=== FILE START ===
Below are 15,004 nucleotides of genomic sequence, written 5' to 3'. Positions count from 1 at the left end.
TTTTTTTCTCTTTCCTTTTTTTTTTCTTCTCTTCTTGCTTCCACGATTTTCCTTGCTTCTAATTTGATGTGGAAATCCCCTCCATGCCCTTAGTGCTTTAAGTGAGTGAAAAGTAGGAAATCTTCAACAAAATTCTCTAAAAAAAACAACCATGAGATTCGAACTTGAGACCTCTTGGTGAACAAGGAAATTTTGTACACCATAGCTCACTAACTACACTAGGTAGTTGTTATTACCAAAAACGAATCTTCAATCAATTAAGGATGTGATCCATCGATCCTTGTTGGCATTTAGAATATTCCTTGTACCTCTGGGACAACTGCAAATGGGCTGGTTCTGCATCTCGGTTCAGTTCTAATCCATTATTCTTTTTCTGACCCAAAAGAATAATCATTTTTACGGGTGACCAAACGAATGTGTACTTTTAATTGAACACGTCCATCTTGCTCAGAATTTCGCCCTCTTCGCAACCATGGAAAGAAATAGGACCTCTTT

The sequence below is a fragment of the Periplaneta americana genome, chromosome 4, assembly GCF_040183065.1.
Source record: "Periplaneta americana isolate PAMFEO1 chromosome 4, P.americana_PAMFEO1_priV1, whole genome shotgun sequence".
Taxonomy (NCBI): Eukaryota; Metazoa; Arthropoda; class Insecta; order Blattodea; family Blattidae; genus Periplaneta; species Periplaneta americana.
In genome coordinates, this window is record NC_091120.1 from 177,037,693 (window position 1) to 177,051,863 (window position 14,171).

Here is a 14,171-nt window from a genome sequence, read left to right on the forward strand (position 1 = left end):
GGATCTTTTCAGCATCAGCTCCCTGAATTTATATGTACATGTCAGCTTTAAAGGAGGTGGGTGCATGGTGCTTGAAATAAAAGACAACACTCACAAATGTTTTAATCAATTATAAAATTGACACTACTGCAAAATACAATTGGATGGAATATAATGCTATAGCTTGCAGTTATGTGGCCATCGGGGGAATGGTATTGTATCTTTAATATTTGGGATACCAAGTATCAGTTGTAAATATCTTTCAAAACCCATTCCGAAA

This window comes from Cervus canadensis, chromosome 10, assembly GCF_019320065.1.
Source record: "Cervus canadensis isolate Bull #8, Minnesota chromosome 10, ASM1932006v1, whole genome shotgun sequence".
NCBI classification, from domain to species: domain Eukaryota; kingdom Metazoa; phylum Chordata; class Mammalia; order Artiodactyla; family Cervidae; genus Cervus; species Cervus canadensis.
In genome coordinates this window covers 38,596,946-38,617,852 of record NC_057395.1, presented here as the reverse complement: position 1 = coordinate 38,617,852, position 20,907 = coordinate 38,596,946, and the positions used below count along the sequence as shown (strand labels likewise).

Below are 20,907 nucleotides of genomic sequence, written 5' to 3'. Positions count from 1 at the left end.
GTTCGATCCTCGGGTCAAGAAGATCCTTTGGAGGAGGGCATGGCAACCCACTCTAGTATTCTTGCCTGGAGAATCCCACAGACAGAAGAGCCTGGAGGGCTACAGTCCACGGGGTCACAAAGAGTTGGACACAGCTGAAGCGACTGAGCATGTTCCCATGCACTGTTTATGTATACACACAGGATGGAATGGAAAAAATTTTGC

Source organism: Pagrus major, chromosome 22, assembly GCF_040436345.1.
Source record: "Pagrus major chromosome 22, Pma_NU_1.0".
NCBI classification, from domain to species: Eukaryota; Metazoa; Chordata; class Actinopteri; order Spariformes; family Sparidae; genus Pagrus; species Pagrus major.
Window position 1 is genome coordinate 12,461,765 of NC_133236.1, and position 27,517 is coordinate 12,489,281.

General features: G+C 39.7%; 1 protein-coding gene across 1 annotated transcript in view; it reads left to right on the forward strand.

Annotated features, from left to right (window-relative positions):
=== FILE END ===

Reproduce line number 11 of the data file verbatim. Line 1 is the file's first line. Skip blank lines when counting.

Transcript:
NCBI classification, from domain to species: domain Eukaryota; kingdom Metazoa; phylum Chordata; class Mammalia; order Artiodactyla; family Cervidae; genus Cervus; species Cervus canadensis.